There was a hand on Trevor’s shoulder. He woke with a start, tears streaming down his face and his breath catching.
In the seat beside him sat Maggie, the bartender from the Broadford Hotel, regarding him with a grandmother’s concern. “Is everything a’richt, lad? I thought I saw ye get on th’ bus in Kyle, but ye were gone sae quickly, I wasnae sure.”
Trevor would have laughed, if the last remnant of the dream in his memory had left any laughter in him. “No, Maggie, not really. But I’m glad you’re here, I didn’t mean to run out on my bar tab.” He shifted his weight to enable him to get at his wallet.
Maggie laid a firm hand on his arm. “Money is th’ furthest thing from my mind, this maement.” Her brows went up and didn’t start to lower until he eased his hand away from his pocket. “Guid lad. Now, what has ye in such a state? Surely ye werena planning tae leave sae soon?”
His throat went tight all over again and he had to cough before he could answer. “I wasn’t, no. But I have to.”
“Naething’s wrong tae hame, I hope?”
Only everything. “No. Thanks. I just have to leave.”
Blue eyes narrowed almost imperceptibly. “Have to?”
Trevor nodded miserably. His head fell back against the seat. He closed his eyes for the space of a deep breath. Any longer and the dream started crowding back into his mind again, Darach pacing the bounds of what had become a prison.
“Wi’ ye humor an auld woman, and let me tell ye a bit story?” Her voice was oddly gentle, her gaze a little less piercing.
“Sure.” Maybe hearing a voice that wasn’t leaves and wind would help chase the dream away.
“Nae sae much a story as a memory.” Maggie smiled and the lines around her eyes creased and deepened, but it was an unreadable smile even so. “Ye remind me of anither lad, years ago. Near enough your age, he was, but a ginger. Though he hated tae be called such.” She laughed softly, nearly inaudible over the motor. “He was a sweet lad and a gentle one, wi’ no taste for the tales of gingers stealing souls or haein’ none themselves, e’en in jest.”
Trevor managed a little smile and the old woman nodded as if encouraged, even as her own smile faded.
“A sweet lad he was, but one who ever kept himself to himself. Feared tae be known for wha’ he was. For back in that day, ’twas few there were on this island who would hae left him untroubled had they known.”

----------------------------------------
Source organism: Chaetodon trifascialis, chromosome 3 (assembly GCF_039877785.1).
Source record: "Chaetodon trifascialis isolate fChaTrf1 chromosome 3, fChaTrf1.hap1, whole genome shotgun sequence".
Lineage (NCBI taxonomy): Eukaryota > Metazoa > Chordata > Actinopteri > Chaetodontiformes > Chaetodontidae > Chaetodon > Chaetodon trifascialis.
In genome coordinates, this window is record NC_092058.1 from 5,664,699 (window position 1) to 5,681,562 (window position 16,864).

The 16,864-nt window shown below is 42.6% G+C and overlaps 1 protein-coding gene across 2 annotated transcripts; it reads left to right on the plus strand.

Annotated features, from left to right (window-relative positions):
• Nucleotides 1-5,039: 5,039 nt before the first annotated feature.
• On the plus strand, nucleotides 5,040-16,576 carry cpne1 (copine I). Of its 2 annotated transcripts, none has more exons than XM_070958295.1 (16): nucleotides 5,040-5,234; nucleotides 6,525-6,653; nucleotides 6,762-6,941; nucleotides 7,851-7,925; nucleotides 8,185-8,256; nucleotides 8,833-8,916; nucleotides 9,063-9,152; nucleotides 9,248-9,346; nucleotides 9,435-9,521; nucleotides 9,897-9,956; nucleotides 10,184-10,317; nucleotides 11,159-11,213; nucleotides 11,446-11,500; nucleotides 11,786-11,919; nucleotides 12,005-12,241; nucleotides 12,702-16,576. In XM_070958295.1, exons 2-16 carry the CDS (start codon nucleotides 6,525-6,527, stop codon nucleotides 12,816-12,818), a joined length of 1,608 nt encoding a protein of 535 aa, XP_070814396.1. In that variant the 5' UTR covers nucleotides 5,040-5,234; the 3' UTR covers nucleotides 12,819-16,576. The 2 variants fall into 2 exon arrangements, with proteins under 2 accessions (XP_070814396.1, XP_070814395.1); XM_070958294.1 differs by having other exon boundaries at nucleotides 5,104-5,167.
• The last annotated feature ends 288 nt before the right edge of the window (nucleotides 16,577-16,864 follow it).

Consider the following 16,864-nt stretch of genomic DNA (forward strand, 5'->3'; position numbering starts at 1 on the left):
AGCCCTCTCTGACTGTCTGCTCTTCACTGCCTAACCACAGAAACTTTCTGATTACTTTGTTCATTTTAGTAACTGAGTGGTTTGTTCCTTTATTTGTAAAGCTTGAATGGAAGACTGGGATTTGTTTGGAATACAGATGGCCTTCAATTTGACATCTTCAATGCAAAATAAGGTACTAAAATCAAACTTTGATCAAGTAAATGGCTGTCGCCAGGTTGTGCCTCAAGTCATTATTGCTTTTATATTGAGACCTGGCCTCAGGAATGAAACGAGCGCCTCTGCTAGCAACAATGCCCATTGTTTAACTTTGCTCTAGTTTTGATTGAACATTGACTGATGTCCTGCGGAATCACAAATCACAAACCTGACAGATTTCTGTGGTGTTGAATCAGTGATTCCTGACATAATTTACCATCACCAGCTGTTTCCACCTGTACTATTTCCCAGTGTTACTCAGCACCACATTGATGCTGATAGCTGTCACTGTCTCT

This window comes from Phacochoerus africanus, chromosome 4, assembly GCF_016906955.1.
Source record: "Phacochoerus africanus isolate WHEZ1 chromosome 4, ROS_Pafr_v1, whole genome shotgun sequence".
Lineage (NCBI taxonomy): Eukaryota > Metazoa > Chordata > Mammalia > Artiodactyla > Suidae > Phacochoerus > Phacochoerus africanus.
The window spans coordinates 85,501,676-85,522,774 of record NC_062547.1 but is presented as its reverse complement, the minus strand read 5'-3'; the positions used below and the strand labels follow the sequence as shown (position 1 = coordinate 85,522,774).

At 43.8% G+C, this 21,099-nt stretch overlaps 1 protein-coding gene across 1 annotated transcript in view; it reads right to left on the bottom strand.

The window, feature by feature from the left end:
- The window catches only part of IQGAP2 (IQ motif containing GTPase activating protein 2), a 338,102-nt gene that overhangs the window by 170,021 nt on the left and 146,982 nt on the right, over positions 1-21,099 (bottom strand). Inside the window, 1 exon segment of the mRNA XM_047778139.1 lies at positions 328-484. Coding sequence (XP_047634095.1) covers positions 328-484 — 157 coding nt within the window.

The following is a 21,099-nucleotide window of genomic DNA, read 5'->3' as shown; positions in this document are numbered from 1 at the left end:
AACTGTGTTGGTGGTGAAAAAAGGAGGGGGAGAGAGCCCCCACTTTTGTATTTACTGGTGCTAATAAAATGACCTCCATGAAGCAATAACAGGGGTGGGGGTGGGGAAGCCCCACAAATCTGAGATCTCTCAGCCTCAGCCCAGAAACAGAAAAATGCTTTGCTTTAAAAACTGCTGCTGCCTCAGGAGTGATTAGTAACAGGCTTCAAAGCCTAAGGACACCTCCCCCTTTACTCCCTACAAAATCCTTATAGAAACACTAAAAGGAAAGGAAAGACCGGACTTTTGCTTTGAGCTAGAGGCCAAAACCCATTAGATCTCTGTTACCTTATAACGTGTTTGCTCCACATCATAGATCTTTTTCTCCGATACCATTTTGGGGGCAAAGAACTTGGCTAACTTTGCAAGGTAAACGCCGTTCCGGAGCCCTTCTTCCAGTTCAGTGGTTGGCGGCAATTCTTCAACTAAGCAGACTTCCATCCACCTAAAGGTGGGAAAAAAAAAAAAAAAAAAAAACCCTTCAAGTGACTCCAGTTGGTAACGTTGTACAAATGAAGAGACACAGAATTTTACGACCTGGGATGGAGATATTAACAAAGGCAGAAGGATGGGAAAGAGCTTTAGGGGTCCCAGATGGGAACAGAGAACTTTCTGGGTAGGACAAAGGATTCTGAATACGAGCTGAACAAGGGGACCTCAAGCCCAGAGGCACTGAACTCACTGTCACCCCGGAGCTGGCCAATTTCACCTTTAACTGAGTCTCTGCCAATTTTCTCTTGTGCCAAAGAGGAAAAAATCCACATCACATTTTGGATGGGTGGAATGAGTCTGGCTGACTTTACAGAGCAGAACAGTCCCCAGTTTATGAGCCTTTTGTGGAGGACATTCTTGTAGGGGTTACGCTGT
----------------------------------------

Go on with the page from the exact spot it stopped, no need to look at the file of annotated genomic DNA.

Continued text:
Oh, Christ, she knows. “Is it any different now?”
“Among the young, aye. And those of us wi’ the sight tae see past the ends of our own noses, and our own pasts. But this was monie a year ago, and folk were nae sae forgiving as a’ that.” Just for a moment, Maggie’s lips tightened into a thin line. “And this lad, his life was unco’ lonely, and full of the thoughtless cruelty of others, who would speak athout knowing hae they wounded him. Until he fell in love.”
“Why would that remind you of me? No offense,” Trevor added hastily, wishing he could take back the edge to his words.
Maggie completely ignored the interruption. “For years, he kept that love close tae his chest. For ’twas a lad he’d grown up with who took his heart, and he kenned that tae speak it would be his ruin. But the day came when the other lad was tae be wed.
The night before the day, a group o’ them went up tae Portree. For a celebration.”
A chill rippled down Trevor’s spine. “What happened?”
“I dinna ken.” Blue eyes welled up with tears. “But he was pale and drawn, at the wedding and left airlie. And when I came tae hame masel’, that night, ’twas I wha’ found my own son hanging from th’ shower head, and it too late to do aught.”
“Dear God.” Trevor reached out and rested a hand on Maggie’s, where it was clenched into a fist in her lap. “I’m so sorry.”
Maggie shook her head, wiping at her eyes with her free hand. “Dinna be sorry. Only keep your own feet off that path.”
“But I—”
“Follow your heart, Trevor, lad. Dinna hide from it. And for the guid God’s sake, dinna run from it.”
Trevor wanted to close his eyes but Maggie’s wouldn’t let him. “Thank you.” No sound came out but Maggie nodded as if she’d heard, patted his hand gently and eased out of the seat beside his, leaving him alone with his thoughts.
He almost called her back. What if my heart has gone somewhere I don’t dare follow? he wanted to ask. Into another heart, the heart of an ancient oak.
But she was gone. He settled back in the seat, drawing a deep, unsteady breath, and closed his eyes. Deliberately, knowing what was coming.
Again he watched Darach in the moonlight, pacing. Seeking. Alone. So unlike the memory of what had actually happened, the light in the tree spirit’s eyes at the sight of Trevor. The light had stayed there, too. All through their lovemaking. Both times. He came back to life, he rediscovered what it was to be alive.
But Darach hadn’t known the full joy of that life until he shared it. With me.
The light had left those beautiful eyes, though. It’s not what you did, it’s what you are. Dear God, had he been that afraid? Had he really been so cruel? To someone who had given him his heart?
Someone he needed. Someone he loved.
Awkwardly Trevor levered himself out of the pair of high-backed seats. Across the aisle, Maggie caught his eye and nodded. He nodded back, then made his way up the aisle for a brief and urgent conversation with the driver.
Minutes later he found himself at the side of the road, cursing the lack of reception on his phone as the bus rumbled off. He hefted his bags, walked a hundred yards or so up the road, set them down and tried again. He had to reach the bus company, warn them to expect an unscheduled roadside pickup.
He needed to get home.